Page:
It's a Gift from God to Love a Man on the Row
Author: Elaine Ruth Pope
Publisher: Xlibris Corporation
Category: Biography & Autobiography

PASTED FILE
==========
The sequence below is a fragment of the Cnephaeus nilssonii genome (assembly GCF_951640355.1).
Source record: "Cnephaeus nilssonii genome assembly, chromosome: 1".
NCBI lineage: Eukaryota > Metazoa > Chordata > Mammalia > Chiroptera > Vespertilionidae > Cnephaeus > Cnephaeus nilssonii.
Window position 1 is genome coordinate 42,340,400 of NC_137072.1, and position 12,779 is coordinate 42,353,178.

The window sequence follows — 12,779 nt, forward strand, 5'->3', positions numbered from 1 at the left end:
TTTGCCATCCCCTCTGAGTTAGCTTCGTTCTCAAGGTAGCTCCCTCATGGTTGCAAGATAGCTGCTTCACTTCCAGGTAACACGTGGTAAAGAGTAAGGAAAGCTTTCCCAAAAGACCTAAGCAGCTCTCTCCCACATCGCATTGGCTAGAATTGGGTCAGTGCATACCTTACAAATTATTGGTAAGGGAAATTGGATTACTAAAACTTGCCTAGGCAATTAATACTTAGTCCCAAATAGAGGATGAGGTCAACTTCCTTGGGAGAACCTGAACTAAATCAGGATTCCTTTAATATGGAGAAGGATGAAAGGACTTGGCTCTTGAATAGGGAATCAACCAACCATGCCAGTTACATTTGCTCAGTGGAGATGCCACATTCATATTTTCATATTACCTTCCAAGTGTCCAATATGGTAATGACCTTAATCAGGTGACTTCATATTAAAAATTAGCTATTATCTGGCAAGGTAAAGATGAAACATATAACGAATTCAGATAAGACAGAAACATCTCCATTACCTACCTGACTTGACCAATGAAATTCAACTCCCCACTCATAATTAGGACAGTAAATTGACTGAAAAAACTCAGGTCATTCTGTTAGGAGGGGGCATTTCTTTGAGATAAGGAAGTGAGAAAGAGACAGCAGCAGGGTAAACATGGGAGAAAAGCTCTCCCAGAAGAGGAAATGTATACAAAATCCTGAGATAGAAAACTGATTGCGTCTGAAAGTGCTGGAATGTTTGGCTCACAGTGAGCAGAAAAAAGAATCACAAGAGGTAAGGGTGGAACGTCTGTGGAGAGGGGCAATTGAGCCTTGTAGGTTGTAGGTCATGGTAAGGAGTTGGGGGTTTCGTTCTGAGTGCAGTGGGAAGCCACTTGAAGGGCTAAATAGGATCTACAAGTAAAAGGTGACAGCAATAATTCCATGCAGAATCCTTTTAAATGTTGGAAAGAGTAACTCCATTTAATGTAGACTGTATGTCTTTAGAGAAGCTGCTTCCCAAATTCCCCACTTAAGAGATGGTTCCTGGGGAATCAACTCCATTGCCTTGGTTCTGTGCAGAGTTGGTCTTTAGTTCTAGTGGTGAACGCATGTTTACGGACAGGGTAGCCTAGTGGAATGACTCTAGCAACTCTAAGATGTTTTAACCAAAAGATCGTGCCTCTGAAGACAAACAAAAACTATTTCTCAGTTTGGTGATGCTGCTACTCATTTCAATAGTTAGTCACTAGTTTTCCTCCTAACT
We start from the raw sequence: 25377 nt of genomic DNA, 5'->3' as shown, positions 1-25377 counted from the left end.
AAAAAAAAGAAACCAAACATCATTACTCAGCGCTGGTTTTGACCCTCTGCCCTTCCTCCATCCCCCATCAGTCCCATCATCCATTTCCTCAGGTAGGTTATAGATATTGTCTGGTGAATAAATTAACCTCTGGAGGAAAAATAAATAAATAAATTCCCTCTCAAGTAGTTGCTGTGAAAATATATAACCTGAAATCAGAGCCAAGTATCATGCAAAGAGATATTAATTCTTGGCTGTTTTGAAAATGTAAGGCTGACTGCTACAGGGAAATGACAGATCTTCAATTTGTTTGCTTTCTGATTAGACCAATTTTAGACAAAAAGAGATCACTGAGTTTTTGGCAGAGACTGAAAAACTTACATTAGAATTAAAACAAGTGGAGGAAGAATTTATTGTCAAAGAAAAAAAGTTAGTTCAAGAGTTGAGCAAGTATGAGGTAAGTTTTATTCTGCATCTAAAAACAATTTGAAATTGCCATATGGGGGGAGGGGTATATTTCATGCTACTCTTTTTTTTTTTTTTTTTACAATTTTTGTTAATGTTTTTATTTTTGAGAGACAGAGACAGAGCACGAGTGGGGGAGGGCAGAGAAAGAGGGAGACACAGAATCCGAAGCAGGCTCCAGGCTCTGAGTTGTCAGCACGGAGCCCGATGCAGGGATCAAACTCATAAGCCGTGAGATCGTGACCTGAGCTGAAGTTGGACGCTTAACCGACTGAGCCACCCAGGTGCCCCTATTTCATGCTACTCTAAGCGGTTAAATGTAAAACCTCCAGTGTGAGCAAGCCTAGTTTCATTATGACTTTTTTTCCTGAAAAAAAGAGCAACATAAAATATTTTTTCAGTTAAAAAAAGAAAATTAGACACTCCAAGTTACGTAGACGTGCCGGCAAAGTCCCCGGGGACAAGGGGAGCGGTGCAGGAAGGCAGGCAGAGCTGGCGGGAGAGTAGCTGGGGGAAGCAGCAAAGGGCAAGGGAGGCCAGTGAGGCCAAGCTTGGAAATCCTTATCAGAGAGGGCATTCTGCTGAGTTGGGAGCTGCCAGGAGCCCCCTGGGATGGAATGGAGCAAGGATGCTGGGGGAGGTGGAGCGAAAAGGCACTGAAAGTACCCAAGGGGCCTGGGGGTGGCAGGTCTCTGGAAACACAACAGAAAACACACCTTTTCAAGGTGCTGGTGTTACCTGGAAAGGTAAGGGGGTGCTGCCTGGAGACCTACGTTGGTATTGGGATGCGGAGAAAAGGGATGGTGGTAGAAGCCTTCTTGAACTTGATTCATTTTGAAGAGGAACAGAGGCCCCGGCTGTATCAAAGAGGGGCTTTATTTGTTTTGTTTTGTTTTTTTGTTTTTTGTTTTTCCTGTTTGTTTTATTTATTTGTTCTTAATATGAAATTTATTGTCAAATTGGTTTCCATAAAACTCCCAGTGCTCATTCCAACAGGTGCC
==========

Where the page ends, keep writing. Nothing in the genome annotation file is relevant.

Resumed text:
"The author asks as you read this 'prison reform' book interlaced with small parts of her own personal involvement, that you overlook the grammar, punctuation and, sentence structure errors because she did not and, does not consider herself a writer. But she felt this story had to be told to inform society there is another view of prison life on the inside, rather than only the stories reported by the media and the justice system itself. Therefore, what you are about to read will take you on a journey into the chilling hellhole of prison and, you will find it is not at all what you expected it to be. Quite the contrary, it is a house of dreams for souls who are victims themselves: Victims of abuse while living on the outside in society and, victims of abuse by the penal system during incarceration. In addition, they are victims of drug and alcohol related incidents, or bad judgment and, in more cases than we can imagine, of wrongful conviction." "Elaine was almost oblivious to the insane walk; two sets of remote controlled steel gates, a search room, a 70-foot fenced walkway topped with rolls of ice-steel razor wire, another set of barred gates, but this time, she was conducted straight to the hospital. Every time she made this trip she was appalled at the madness behind the disproportionate security. It appeared to her the perimeter towers, rifles, steel topped clubs, pepper spray and stun guns strapped to the hips of every guard were security enough against men who were shackled behind these cement walls." (p. 17) "Elaine was alone in Starke, Florida. She had driven from Michigan alone to meet Horace and to help him with his appeals and also, when the time was right to become his wife. During the five months since her arrival from Michigan, she had made a few acquaintances, but hadnt had sufficient time to make a good friend. Horace had been her only friend. She had neither friends nor family to stand by her side to give comfort and solace as Horace slowly died a suffering death. But why? Why would a woman, who was considered an average societal wife and mother, leave family and home, even divorcing, to marry a man on death row? Why enter into an environment where personal diminishment is the daily experience? And especially perplexing, why enter into a relationship with a man whose impending death was possibly the only future? Why did Elaine do this? Did She have a choice? It seemed, somehow, her whole life had prepared her in a special way to follow this course, as if a plot had been written. Did she feel a martyr? Did she feel a fool? Did she feel courageous? Elaine truly doesn't have answers to any of these questions, yet one thing she knows about herself," (p. 21) "Even though Horace worked hard in the orange groves all day and led a Honky Tonk band at night in several Lounges in Bartow and Eloise, it didn't matter what he could have been. His reality was, he was marked...His being part Japanese at that prejudicial time and Native American as well, he was prejudged and condemned by an absurd record of poverty and ethnicity. Whether he was laboring in the groves or strumming his guitar playing in lounges at night, Horace was a wandering man with a wandering heart in search of fulfillment. And for this honky-tonk heartbreaker, unfortunately, the worst was about to come for he was one more person who would not be touched by the American Dream but was about to become part of Americas nightmare. (page 29) "The Court: If I can assure you that I would makewell, I will assure you that in the event you are sentenced to life or death The Defendant: Yes, maam. The Court:that I would do everything within my power to have them protect you, but in protecting you, not isolate you from sight and hearing of other inmates. The Defendant: Yes, maam, I understand.